Wireless internet upgrades promise improved campus-wide coverage

| Editor-in-Chief

Student Technology Services spent the summer revamping Washington University’s wireless networks to provide faster and more reliable connections and eagerly awaits student and faculty feedback.

Following complaints of dead spots and students being kicked off the wireless network, STS introduced the new “wustl-1.0” and “wustl-2.0” networks to replace the old “WUFI” and “WUFI-S.” The changes were made with an eye toward an easier and simpler network experience.

STS Director Barb Braun said that a trial run of the equipment was completed last spring in Gregg and Lien Houses and that STS never had a recorded drop-off.

“We were having trouble with students getting dropped off, and [the new network] was amazing. We are hoping that they see an increased service and a consistent service, but if we find that they are not, we need to know so we can tweak those things,” Braun said.

Braun warned that while STS never hopes for dead spots, they can exist simply because of the layout of the building. Older buildings with thick concrete walls, a microwave running in the same room and even mirrors on the opposite side of a wall can cause holes in coverage.

The new “wustl-1.0” is located primarily in residential areas while “wustl-2.0” can be found in the Danforth University Center, Olin Library, Simon Hall and other areas. The “wustl-encrypted-1.0” and “wustl-encrypted-2.0” networks replace the old “WUFI-S” directly, but Braun said that most students shouldn’t need to use those and that even STS does not use the encrypted network versions.

This year, many returning students have not had to register their devices again, according to Braun.

“We took all of [returning students’] registered devices from last year and pre-registered them. So if you are a returning student with the same device, you may not see any changes because we have dumped that registration into the new bucket,” Braun said.

However, some students report having to re-register their devices this year.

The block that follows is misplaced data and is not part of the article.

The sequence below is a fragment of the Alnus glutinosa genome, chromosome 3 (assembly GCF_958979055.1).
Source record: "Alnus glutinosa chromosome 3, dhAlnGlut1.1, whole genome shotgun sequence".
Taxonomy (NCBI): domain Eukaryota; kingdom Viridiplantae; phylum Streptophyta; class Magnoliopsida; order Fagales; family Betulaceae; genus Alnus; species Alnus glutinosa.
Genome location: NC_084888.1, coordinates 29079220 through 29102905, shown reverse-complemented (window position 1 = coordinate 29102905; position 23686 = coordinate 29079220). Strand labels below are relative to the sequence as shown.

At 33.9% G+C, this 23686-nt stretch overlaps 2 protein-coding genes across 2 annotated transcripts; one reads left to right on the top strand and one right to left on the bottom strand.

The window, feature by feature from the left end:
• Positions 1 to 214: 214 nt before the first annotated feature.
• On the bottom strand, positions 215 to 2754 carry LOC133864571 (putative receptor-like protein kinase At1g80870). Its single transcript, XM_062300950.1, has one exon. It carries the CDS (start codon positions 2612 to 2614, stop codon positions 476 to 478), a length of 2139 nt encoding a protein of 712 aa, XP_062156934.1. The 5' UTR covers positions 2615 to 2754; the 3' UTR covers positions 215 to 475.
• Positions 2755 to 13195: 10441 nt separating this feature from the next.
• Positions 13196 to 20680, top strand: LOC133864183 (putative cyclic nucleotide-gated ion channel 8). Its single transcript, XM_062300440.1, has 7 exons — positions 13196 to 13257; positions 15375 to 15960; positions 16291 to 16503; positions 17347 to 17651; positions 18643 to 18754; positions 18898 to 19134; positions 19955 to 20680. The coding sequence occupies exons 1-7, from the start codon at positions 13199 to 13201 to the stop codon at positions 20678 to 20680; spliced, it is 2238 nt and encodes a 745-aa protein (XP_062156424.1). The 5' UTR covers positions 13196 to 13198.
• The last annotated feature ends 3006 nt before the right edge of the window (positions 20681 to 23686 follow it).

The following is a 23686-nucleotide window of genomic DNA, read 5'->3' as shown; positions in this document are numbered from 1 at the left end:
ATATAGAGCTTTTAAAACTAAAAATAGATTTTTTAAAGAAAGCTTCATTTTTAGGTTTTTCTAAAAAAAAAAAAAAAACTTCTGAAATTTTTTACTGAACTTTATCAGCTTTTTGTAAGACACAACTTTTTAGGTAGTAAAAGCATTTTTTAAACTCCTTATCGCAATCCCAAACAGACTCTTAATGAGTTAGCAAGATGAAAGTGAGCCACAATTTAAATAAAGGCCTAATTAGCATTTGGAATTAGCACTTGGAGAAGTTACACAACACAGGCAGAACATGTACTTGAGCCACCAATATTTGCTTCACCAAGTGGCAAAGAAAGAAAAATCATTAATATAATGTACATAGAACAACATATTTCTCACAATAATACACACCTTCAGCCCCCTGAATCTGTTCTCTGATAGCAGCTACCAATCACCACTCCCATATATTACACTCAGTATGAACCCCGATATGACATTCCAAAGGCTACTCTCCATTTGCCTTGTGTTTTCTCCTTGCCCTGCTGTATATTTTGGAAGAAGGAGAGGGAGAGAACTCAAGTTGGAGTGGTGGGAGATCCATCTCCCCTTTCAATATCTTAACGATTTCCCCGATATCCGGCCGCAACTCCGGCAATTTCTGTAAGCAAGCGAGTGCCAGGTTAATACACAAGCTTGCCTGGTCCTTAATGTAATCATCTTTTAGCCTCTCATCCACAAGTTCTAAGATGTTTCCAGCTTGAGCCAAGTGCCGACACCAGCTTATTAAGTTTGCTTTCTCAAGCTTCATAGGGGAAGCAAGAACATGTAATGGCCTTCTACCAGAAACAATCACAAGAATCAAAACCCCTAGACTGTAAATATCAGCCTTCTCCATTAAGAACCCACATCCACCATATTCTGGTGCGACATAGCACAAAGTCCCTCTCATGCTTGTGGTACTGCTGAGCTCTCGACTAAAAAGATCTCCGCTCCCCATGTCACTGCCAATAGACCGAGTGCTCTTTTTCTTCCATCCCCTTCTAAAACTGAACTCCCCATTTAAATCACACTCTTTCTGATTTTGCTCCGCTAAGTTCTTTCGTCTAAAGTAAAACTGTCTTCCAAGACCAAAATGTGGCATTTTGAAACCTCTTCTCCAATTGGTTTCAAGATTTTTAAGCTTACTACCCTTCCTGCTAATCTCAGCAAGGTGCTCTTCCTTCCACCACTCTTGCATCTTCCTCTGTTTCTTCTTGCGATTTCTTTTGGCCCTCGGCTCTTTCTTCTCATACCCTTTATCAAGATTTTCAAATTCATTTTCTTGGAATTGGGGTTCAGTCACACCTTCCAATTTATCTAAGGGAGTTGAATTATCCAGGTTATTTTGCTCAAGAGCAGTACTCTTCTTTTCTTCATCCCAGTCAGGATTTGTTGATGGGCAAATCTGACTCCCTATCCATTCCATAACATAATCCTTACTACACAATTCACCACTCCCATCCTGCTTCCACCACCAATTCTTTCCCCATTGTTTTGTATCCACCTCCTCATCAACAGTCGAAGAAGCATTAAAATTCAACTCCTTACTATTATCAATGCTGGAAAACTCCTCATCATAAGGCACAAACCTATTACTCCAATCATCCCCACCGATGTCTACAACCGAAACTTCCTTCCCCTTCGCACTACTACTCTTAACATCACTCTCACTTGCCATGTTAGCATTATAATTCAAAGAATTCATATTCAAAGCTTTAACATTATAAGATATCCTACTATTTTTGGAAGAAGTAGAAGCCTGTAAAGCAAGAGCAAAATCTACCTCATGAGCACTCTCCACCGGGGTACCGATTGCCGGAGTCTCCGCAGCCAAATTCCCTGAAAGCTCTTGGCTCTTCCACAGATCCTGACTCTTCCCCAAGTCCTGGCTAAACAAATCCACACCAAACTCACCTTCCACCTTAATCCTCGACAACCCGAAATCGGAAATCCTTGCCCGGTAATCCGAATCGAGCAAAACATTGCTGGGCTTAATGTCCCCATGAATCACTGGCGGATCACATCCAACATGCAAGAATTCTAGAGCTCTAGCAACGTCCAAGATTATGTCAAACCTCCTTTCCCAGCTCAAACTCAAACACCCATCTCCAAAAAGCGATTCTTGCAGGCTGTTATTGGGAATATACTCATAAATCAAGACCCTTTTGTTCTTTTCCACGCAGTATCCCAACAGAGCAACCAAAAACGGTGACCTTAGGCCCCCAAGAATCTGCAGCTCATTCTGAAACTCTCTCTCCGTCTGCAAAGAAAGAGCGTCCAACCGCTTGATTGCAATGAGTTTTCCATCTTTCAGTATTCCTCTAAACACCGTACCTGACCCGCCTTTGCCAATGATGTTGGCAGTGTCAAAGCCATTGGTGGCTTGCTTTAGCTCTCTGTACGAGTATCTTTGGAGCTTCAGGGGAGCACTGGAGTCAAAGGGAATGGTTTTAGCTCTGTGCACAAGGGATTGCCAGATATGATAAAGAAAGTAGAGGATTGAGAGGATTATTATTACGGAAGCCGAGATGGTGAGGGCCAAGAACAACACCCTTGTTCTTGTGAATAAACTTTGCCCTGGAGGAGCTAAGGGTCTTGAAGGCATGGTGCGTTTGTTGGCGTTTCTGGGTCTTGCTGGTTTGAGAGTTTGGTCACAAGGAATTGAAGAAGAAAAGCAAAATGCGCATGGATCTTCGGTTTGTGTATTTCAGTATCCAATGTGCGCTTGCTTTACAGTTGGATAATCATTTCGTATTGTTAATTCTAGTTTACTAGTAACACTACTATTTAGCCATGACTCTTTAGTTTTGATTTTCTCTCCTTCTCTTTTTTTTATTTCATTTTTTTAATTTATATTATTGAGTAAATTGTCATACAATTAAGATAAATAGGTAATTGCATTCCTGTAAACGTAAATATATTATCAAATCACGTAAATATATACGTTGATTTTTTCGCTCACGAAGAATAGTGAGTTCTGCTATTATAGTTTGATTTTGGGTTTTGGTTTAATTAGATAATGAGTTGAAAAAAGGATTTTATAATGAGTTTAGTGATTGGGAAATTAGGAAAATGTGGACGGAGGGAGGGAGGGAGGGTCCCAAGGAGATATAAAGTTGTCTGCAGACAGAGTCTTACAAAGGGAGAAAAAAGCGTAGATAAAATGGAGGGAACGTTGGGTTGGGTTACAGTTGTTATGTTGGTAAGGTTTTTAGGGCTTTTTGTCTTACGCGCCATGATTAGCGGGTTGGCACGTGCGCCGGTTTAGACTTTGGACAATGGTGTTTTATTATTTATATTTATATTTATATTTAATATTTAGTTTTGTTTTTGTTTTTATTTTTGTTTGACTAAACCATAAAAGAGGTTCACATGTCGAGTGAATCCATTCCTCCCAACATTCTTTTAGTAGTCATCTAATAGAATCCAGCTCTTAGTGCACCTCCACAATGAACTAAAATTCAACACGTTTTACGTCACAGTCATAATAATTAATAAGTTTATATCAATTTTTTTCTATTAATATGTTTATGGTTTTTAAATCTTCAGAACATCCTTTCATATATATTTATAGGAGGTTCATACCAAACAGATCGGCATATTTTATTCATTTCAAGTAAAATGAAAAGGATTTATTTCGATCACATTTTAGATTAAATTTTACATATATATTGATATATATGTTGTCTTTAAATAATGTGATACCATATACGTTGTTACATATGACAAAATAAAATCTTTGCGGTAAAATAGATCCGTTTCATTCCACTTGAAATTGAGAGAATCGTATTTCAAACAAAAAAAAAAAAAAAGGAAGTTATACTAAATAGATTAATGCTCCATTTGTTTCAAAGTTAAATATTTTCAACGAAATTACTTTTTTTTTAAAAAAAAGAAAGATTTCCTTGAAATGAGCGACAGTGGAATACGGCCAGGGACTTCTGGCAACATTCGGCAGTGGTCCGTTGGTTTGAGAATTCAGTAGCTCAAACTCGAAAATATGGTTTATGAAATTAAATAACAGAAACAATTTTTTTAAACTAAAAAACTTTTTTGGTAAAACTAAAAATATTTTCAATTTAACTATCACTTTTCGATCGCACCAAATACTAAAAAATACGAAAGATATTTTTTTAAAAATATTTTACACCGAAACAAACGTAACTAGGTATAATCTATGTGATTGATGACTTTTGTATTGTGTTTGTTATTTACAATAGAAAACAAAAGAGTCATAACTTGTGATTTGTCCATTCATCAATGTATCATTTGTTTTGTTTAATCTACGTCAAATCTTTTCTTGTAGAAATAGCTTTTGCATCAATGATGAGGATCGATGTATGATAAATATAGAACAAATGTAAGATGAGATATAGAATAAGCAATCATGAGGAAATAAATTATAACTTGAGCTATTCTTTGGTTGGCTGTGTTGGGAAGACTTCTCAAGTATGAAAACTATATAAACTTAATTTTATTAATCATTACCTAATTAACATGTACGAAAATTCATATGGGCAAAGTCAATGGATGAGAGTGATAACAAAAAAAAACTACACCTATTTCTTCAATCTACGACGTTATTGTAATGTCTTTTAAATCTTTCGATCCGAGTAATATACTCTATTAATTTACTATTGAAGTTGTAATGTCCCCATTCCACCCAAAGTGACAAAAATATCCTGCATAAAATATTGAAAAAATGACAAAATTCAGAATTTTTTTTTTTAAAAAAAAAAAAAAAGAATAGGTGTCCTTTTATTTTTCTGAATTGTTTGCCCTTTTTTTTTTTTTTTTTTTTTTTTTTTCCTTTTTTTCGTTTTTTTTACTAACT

Students and faculty who are registered for “wustl-1.0” will not have to register again to connect to “wustl-2.0.” In addition, WUSTL Key users will no longer have to register their devices again once their password changes; the system remembers devices on the back end.

“On the back end of our wireless system is a registration system so we know who is on our network so we don’t have just anybody walking onto campus connecting. We have replaced that system with a very simple one so that the steps to get on don’t have to be 27 different things,” Braun said.

“WUFI-S” will be eliminated later in the fall once returning students and faculty have had the chance to become familiar with the new networks.

So far, students have been generally positive about the changes.

“I live off campus so I don’t use WUSTL networks all the time, but I was here for the summer and logged into ‘wustl-2.0’ often,” senior Danny Corin said. “I was in Village East the other day and was a little surprised when I only found ‘wustl-1.0,’ but logging in was still pretty straightforward, and I didn’t have many problems.”

Junior Karuna Tirumala said that although she didn’t initially realize that the South 40 and the rest of campus had different networks, she hasn’t had any connection issues yet.

Junior Divya Rayapati said she has not yet used “wustl-2.0” but that “wustl-1.0” has worked well so far.

“Students need to tell us if they are experiencing problems with wireless. If they don’t tell STS, we can’t help them,” Braun said. “Come in and speak to somebody or send us an email at [email protected] so we know what’s happening.”

Additional changes from STS over the summer include an updated GO WUSTL webmail client and scanners in each residential computing lab, as well as the Adobe Creative Suite. A new collaborative learning computer lab is also set to open in Eliot Hall in early September.

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